The Role of Task-Specificity in Functional Outcome Following Ischemic Stroke in Mice

Graduation Year


Publication Date

Spring 2018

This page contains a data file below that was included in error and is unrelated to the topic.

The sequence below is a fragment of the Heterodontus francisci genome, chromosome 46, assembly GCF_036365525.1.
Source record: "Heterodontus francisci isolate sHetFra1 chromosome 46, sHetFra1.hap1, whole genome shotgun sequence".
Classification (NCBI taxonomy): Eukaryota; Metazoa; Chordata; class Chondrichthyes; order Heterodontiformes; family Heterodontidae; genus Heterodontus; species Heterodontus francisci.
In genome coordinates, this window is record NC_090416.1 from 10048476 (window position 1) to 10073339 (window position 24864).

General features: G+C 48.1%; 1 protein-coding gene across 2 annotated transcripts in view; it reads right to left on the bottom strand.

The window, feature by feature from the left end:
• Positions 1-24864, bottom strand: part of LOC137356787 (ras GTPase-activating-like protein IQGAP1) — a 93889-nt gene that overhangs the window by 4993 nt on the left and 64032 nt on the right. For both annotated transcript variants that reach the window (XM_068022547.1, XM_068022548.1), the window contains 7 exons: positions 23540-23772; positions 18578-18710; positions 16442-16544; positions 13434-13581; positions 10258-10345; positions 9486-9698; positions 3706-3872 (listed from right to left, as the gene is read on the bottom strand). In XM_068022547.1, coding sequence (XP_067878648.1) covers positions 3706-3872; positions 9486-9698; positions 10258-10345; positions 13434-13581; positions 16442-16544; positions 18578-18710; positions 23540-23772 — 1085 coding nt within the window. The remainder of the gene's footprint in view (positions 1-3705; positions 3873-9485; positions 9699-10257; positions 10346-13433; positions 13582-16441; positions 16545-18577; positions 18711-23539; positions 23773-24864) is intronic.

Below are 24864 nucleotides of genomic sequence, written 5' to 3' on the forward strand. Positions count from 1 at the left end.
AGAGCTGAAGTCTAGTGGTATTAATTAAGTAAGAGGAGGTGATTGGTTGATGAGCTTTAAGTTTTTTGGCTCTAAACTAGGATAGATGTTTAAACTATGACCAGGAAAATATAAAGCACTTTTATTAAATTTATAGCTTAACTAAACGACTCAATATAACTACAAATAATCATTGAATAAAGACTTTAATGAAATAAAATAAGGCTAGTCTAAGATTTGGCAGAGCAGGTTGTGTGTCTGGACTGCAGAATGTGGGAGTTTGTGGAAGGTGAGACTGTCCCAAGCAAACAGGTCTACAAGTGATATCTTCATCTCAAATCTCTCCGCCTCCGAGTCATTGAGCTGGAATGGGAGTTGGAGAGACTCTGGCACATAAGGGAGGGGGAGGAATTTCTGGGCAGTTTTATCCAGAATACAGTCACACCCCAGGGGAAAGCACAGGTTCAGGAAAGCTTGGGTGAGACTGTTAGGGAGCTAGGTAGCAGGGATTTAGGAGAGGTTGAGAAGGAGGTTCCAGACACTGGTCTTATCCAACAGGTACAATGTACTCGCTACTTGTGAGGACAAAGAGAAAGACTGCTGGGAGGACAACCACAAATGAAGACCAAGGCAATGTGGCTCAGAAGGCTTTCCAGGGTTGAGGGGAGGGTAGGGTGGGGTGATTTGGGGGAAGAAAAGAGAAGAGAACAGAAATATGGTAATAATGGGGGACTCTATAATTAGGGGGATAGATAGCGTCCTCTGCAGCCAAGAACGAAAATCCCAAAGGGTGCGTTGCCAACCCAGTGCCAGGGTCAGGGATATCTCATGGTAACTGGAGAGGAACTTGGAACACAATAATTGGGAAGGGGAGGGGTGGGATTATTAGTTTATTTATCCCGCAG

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Rodent studies have revealed that skilled-reach training can improve motor function following ischemic stroke. Currently there are three skilled-reach training tasks available. The established tasks in the field include the Single-Pellet Reaching Task (SPRT) and the Pasta-Matrix Reaching Task (PMRT). There is also a newly developed, and not yet validated, task known as the Novel Reaching Task (NRT). The present practice is to choose one of these tasks a train mice on the same task pre-stroke and post-stroke, which is a task-specific stroke behavioral intervention. One hypothesis is that mice exposed to differing tasks pre-stroke and post-stroke (a non-task specific intervention) will exhibit greater reach performance post-stroke. We believe that a non-task specific intervention best promotes functional outcome post-stroke because new learning is involved, which we predict will promote greater changes in the brain and, in consequence, improve behavioral recovery more than task-specific interventions (which involve re-learning). A supplementary hypothesis is that the NRT will promote the greatest functional outcome post-stroke because this task aims to solve the serious shortcomings of the other established tasks (SPRT and PMRT). We found no significant effects for pre-stroke and post-stroke performance between treatment groups. However, the behavioral patterns observed post-stroke suggest that non-specific intervention (specifically SPRT pre-stroke and PMRT post-stroke) results in the best reach performance post stroke. Mice trained on NRT post-stroke exhibited the worst reaching performance, suggesting that this task may be an ineffective skilled reach task to use post-operatively. However, more research must be conducted to further examine whether task-specific or non-task specific interventions best promote functional outcome.



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